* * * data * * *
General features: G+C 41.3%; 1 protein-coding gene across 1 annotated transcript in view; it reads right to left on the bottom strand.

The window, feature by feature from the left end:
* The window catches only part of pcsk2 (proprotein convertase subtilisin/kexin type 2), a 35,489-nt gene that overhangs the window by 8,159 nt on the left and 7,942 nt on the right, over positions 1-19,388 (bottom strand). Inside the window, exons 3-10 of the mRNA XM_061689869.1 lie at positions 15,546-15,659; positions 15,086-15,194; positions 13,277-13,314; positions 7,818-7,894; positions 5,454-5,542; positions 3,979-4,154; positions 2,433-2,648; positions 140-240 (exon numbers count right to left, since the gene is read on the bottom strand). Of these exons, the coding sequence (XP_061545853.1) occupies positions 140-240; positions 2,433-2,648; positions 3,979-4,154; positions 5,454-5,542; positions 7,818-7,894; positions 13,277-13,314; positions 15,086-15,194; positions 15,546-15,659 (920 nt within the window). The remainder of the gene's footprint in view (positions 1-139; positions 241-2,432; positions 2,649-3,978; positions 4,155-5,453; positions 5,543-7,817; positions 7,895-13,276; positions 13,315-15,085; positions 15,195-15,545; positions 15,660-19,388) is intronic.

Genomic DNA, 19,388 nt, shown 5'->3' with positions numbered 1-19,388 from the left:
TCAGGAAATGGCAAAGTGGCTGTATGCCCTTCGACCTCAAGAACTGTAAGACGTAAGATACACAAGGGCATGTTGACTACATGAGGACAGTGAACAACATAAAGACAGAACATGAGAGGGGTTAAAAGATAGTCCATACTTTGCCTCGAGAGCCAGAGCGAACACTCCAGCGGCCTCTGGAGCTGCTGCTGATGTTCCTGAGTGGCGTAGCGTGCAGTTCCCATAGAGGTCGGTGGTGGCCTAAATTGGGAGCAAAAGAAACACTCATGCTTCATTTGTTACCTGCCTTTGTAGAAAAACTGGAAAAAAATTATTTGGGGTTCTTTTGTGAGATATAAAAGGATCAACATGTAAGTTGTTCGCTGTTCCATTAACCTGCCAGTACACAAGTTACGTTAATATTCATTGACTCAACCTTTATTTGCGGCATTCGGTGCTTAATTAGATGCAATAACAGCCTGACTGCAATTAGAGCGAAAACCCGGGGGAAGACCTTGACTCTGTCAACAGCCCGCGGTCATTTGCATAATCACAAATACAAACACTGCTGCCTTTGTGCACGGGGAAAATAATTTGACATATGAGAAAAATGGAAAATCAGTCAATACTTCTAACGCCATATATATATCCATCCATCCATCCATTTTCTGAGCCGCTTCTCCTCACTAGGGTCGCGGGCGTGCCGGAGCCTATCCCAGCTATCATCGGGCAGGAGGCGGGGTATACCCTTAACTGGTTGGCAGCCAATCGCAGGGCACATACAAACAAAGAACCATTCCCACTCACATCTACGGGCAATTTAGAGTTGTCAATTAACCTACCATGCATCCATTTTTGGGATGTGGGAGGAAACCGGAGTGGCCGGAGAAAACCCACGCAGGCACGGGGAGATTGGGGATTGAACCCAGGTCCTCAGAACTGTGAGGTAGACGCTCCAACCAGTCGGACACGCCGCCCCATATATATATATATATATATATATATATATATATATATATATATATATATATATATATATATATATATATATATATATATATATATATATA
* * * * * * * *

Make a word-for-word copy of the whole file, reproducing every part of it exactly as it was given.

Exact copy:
General features: G+C 41.3%; 1 protein-coding gene across 1 annotated transcript in view; it reads right to left on the bottom strand.

The window, feature by feature from the left end:
* The window catches only part of pcsk2 (proprotein convertase subtilisin/kexin type 2), a 35,489-nt gene that overhangs the window by 8,159 nt on the left and 7,942 nt on the right, over positions 1-19,388 (bottom strand). Inside the window, exons 3-10 of the mRNA XM_061689869.1 lie at positions 15,546-15,659; positions 15,086-15,194; positions 13,277-13,314; positions 7,818-7,894; positions 5,454-5,542; positions 3,979-4,154; positions 2,433-2,648; positions 140-240 (exon numbers count right to left, since the gene is read on the bottom strand). Of these exons, the coding sequence (XP_061545853.1) occupies positions 140-240; positions 2,433-2,648; positions 3,979-4,154; positions 5,454-5,542; positions 7,818-7,894; positions 13,277-13,314; positions 15,086-15,194; positions 15,546-15,659 (920 nt within the window). The remainder of the gene's footprint in view (positions 1-139; positions 241-2,432; positions 2,649-3,978; positions 4,155-5,453; positions 5,543-7,817; positions 7,895-13,276; positions 13,315-15,085; positions 15,195-15,545; positions 15,660-19,388) is intronic.

Genomic DNA, 19,388 nt, shown 5'->3' with positions numbered 1-19,388 from the left:
TCAGGAAATGGCAAAGTGGCTGTATGCCCTTCGACCTCAAGAACTGTAAGACGTAAGATACACAAGGGCATGTTGACTACATGAGGACAGTGAACAACATAAAGACAGAACATGAGAGGGGTTAAAAGATAGTCCATACTTTGCCTCGAGAGCCAGAGCGAACACTCCAGCGGCCTCTGGAGCTGCTGCTGATGTTCCTGAGTGGCGTAGCGTGCAGTTCCCATAGAGGTCGGTGGTGGCCTAAATTGGGAGCAAAAGAAACACTCATGCTTCATTTGTTACCTGCCTTTGTAGAAAAACTGGAAAAAAATTATTTGGGGTTCTTTTGTGAGATATAAAAGGATCAACATGTAAGTTGTTCGCTGTTCCATTAACCTGCCAGTACACAAGTTACGTTAATATTCATTGACTCAACCTTTATTTGCGGCATTCGGTGCTTAATTAGATGCAATAACAGCCTGACTGCAATTAGAGCGAAAACCCGGGGGAAGACCTTGACTCTGTCAACAGCCCGCGGTCATTTGCATAATCACAAATACAAACACTGCTGCCTTTGTGCACGGGGAAAATAATTTGACATATGAGAAAAATGGAAAATCAGTCAATACTTCTAACGCCATATATATATCCATCCATCCATCCATTTTCTGAGCCGCTTCTCCTCACTAGGGTCGCGGGCGTGCCGGAGCCTATCCCAGCTATCATCGGGCAGGAGGCGGGGTATACCCTTAACTGGTTGGCAGCCAATCGCAGGGCACATACAAACAAAGAACCATTCCCACTCACATCTACGGGCAATTTAGAGTTGTCAATTAACCTACCATGCATCCATTTTTGGGATGTGGGAGGAAACCGGAGTGGCCGGAGAAAACCCACGCAGGCACGGGGAGATTGGGGATTGAACCCAGGTCCTCAGAACTGTGAGGTAGACGCTCCAACCAGTCGGACACGCCGCCCCATATATATATATATATATATATATATATATATATATATATATATATATATATATATATATATATATATATATATATATATATATATATATA